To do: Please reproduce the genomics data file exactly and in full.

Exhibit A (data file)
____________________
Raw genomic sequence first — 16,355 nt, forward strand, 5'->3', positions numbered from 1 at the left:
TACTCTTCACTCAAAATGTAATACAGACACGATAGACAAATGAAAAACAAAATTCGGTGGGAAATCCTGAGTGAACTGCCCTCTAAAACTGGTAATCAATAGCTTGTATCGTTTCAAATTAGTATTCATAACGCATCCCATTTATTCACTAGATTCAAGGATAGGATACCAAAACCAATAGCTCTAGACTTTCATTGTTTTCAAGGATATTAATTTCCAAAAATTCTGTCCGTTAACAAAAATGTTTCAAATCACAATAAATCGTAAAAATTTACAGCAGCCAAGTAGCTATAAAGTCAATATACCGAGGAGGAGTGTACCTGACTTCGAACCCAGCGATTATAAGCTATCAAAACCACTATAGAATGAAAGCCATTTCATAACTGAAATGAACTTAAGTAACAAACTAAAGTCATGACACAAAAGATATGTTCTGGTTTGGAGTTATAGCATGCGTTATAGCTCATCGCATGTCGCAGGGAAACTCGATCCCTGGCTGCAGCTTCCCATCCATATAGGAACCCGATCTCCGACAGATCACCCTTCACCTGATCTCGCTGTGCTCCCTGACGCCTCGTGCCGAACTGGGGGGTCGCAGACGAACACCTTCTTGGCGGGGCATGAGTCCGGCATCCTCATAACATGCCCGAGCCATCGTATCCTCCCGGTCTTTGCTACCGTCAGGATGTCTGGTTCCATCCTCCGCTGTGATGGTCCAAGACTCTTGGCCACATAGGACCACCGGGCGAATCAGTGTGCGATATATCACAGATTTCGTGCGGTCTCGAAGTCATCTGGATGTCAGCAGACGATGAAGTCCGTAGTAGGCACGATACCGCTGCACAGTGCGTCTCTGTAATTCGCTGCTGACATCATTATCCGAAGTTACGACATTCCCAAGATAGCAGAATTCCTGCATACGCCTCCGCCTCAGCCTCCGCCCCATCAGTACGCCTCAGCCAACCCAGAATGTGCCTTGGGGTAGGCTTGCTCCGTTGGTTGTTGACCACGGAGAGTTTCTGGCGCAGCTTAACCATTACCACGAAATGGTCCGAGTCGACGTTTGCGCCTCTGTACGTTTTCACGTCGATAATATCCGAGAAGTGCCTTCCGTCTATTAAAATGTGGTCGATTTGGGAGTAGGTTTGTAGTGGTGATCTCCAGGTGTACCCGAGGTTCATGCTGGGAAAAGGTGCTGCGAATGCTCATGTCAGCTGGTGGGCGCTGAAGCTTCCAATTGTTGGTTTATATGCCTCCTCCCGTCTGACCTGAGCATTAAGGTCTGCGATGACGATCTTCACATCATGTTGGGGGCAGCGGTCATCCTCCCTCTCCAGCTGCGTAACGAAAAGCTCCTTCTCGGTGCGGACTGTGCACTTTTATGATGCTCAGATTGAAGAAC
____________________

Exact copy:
Raw genomic sequence first — 16,355 nt, forward strand, 5'->3', positions numbered from 1 at the left:
TACTCTTCACTCAAAATGTAATACAGACACGATAGACAAATGAAAAACAAAATTCGGTGGGAAATCCTGAGTGAACTGCCCTCTAAAACTGGTAATCAATAGCTTGTATCGTTTCAAATTAGTATTCATAACGCATCCCATTTATTCACTAGATTCAAGGATAGGATACCAAAACCAATAGCTCTAGACTTTCATTGTTTTCAAGGATATTAATTTCCAAAAATTCTGTCCGTTAACAAAAATGTTTCAAATCACAATAAATCGTAAAAATTTACAGCAGCCAAGTAGCTATAAAGTCAATATACCGAGGAGGAGTGTACCTGACTTCGAACCCAGCGATTATAAGCTATCAAAACCACTATAGAATGAAAGCCATTTCATAACTGAAATGAACTTAAGTAACAAACTAAAGTCATGACACAAAAGATATGTTCTGGTTTGGAGTTATAGCATGCGTTATAGCTCATCGCATGTCGCAGGGAAACTCGATCCCTGGCTGCAGCTTCCCATCCATATAGGAACCCGATCTCCGACAGATCACCCTTCACCTGATCTCGCTGTGCTCCCTGACGCCTCGTGCCGAACTGGGGGGTCGCAGACGAACACCTTCTTGGCGGGGCATGAGTCCGGCATCCTCATAACATGCCCGAGCCATCGTATCCTCCCGGTCTTTGCTACCGTCAGGATGTCTGGTTCCATCCTCCGCTGTGATGGTCCAAGACTCTTGGCCACATAGGACCACCGGGCGAATCAGTGTGCGATATATCACAGATTTCGTGCGGTCTCGAAGTCATCTGGATGTCAGCAGACGATGAAGTCCGTAGTAGGCACGATACCGCTGCACAGTGCGTCTCTGTAATTCGCTGCTGACATCATTATCCGAAGTTACGACATTCCCAAGATAGCAGAATTCCTGCATACGCCTCCGCCTCAGCCTCCGCCCCATCAGTACGCCTCAGCCAACCCAGAATGTGCCTTGGGGTAGGCTTGCTCCGTTGGTTGTTGACCACGGAGAGTTTCTGGCGCAGCTTAACCATTACCACGAAATGGTCCGAGTCGACGTTTGCGCCTCTGTACGTTTTCACGTCGATAATATCCGAGAAGTGCCTTCCGTCTATTAAAATGTGGTCGATTTGGGAGTAGGTTTGTAGTGGTGATCTCCAGGTGTACCCGAGGTTCATGCTGGGAAAAGGTGCTGCGAATGCTCATGTCAGCTGGTGGGCGCTGAAGCTTCCAATTGTTGGTTTATATGCCTCCTCCCGTCTGACCTGAGCATTAAGGTCTGCGATGACGATCTTCACATCATGTTGGGGGCAGCGGTCATCCTCCCTCTCCAGCTGCGTAACGAAAAGCTCCTTCTCGGTGCGGACTGTGCACTTTTATGATGCTCAGATTGAAGAAC